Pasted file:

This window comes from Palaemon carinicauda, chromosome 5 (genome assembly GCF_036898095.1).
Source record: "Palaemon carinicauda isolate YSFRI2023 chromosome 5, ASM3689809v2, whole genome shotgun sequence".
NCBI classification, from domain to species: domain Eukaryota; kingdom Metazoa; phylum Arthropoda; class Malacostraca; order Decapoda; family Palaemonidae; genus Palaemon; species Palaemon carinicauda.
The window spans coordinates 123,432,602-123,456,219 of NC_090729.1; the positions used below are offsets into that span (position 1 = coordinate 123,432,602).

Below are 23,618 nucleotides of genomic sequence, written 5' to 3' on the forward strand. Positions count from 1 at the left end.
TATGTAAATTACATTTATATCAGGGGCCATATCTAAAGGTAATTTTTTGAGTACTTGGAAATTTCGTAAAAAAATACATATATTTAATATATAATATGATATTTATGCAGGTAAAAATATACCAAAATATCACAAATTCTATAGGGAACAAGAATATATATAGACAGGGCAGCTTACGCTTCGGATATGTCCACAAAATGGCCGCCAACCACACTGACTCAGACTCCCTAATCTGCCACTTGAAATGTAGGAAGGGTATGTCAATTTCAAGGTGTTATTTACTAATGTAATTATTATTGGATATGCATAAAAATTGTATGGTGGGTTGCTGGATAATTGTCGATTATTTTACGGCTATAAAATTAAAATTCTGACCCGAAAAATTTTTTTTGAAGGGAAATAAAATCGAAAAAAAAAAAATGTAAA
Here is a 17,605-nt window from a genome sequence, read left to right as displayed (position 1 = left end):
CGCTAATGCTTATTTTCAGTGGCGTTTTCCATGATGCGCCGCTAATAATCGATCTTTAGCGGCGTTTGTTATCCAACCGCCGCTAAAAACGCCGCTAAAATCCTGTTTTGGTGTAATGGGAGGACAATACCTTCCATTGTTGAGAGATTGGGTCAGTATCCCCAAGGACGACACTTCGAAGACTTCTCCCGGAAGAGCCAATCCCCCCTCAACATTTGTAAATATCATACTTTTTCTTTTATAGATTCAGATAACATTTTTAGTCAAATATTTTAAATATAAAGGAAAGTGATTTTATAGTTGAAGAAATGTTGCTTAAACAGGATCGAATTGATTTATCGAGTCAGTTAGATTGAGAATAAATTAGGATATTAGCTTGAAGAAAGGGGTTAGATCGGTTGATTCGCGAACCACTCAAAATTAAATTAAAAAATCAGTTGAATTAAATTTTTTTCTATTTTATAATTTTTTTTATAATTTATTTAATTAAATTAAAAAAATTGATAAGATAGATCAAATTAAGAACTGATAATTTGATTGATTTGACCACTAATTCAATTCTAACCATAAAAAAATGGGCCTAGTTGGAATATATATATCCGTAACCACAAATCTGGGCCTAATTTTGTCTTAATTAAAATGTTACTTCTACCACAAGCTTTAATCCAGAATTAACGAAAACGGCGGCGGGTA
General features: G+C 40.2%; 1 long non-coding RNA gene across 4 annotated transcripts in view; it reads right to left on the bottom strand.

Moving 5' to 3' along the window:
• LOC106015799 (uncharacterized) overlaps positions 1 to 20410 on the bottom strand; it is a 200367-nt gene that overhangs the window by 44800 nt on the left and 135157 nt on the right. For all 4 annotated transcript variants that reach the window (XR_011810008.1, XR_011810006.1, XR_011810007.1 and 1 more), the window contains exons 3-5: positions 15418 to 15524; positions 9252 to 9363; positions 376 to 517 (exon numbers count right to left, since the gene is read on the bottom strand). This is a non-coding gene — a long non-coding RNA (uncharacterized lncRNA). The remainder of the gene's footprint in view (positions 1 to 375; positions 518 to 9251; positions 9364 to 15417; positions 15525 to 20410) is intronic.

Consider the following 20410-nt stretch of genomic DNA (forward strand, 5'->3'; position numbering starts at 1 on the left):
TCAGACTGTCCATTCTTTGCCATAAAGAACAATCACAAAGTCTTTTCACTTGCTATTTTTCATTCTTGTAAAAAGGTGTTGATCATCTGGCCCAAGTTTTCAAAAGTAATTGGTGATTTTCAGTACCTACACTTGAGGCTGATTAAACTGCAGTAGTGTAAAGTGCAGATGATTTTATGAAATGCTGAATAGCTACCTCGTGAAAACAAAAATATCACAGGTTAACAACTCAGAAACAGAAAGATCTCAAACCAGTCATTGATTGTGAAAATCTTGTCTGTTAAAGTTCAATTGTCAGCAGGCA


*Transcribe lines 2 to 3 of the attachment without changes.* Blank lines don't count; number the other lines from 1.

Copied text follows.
Source record: "Palaemon carinicauda isolate YSFRI2023 chromosome 5, ASM3689809v2, whole genome shotgun sequence".
NCBI classification, from domain to species: domain Eukaryota; kingdom Metazoa; phylum Arthropoda; class Malacostraca; order Decapoda; family Palaemonidae; genus Palaemon; species Palaemon carinicauda.